Then I knew. I could write down my memories of our shared times together and send her a copy of those writings. We can laugh again. We can remember our hesitation as we embarked upon new life experiences – like dating, like getting our cars repaired, like being both father and mother to our children, like healing our emotional wounds. If I write it down, then we will have memories forever to share with each other.
As I undertook such an enormous task, summarizing 40 years of a personal relationship, I faced the question – where to start? To begin at the beginning didn’t seem appropriate. Then I remembered a special gift given to our family by Kay as our friendship first blossomed.
I walked over to the pantry and opened the door. On the top shelf of my disorderly food storage space, there was the gift Kay had sent, 40 years ago.
The box had arrived at my home — my pride and joy, symbol of my life as an independent woman, filled with my treasures of children, pets, the “stuff” of life. My daughter Becky, then six years old, greeted me with her new smile missing two front teeth, holding that box delivered by the mail carrier.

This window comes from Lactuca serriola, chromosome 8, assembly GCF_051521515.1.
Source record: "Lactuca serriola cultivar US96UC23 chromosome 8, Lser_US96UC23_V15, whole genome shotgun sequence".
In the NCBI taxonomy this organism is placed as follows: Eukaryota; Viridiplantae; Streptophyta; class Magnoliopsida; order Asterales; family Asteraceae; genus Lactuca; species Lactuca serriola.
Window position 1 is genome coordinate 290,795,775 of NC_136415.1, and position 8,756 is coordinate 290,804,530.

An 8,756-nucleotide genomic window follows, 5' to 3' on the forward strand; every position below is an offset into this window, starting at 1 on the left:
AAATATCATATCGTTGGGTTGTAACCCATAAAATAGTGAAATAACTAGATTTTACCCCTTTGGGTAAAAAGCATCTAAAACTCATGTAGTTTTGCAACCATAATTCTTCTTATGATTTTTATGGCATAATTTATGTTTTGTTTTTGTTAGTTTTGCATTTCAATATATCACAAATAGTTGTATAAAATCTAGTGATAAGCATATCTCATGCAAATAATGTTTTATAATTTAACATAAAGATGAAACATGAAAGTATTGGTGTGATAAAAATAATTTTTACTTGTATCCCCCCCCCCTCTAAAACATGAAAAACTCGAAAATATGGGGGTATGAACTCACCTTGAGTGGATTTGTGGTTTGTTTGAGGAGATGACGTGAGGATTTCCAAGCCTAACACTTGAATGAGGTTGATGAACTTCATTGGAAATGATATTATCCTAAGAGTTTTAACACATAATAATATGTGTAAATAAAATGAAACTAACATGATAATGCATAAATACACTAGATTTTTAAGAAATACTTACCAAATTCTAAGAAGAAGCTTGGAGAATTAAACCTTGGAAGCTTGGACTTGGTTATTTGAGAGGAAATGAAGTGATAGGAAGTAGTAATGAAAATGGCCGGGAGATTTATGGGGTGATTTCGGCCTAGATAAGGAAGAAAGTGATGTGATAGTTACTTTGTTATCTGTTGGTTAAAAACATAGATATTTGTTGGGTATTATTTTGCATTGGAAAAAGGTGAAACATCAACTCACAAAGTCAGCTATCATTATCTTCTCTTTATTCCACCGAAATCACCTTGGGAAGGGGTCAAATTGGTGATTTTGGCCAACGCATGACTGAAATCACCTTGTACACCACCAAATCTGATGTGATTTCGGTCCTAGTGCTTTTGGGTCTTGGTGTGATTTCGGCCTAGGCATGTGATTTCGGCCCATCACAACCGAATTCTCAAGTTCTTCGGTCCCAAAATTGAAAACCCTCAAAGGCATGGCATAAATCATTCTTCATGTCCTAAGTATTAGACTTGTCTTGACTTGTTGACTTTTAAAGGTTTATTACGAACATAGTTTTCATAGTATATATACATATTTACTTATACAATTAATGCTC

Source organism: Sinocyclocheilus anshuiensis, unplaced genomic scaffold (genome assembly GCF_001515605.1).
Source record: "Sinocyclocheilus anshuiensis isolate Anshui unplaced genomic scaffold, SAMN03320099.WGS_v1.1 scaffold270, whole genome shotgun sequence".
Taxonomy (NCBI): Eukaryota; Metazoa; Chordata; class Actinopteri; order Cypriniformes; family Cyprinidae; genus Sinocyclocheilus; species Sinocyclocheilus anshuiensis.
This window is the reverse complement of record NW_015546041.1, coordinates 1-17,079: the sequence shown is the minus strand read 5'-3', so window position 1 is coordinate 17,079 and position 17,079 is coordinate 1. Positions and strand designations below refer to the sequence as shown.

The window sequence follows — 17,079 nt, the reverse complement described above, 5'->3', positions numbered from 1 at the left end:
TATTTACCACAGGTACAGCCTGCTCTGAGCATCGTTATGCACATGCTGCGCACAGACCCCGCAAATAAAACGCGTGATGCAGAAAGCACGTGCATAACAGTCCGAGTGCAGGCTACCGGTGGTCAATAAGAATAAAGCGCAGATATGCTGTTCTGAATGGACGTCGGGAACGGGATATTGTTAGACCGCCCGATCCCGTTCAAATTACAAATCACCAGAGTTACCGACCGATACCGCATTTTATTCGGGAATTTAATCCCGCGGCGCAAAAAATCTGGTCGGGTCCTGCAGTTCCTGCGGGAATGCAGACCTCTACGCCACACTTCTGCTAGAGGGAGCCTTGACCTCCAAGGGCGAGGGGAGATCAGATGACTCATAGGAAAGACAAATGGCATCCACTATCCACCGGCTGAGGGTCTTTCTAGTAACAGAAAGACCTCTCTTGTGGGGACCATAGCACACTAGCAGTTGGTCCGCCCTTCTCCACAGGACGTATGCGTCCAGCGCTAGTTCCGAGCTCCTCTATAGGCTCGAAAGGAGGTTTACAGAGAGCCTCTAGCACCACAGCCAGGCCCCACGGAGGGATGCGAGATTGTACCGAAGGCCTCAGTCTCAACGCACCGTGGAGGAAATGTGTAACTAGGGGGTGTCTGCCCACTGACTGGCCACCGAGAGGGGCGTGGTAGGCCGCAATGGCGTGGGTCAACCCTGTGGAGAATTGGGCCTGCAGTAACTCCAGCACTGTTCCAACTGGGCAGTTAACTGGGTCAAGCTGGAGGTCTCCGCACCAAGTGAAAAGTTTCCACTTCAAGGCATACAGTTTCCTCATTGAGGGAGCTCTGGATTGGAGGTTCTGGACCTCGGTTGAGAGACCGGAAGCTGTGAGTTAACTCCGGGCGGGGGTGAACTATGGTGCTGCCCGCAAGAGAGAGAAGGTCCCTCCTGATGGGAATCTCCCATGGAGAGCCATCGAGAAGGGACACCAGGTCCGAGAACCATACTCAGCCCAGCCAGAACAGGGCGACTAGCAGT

“Open it! Open it!” she commanded. Becky could read well enough to know her name was on the mailing label.
After sorting through the protective foam popcorn balls, a shiny orange ceramic jack-o-lantern emerged with a wide toothless grin and a lid that resembled a hat with a jaunty green stem, which served as a handle.
I examined the mailing label. “I think this is from Kay,” I explained to Becky. “She told me she was taking a ceramics class, and I think she wanted you to have this.”
Our families now lived in separate cities. In a previous letter, Kay had written that she was tapping into her creative side and had signed up for a ceramics class at her local recreation center. It seemed this smiling fellow was one of her creations and she wanted Becky to have it.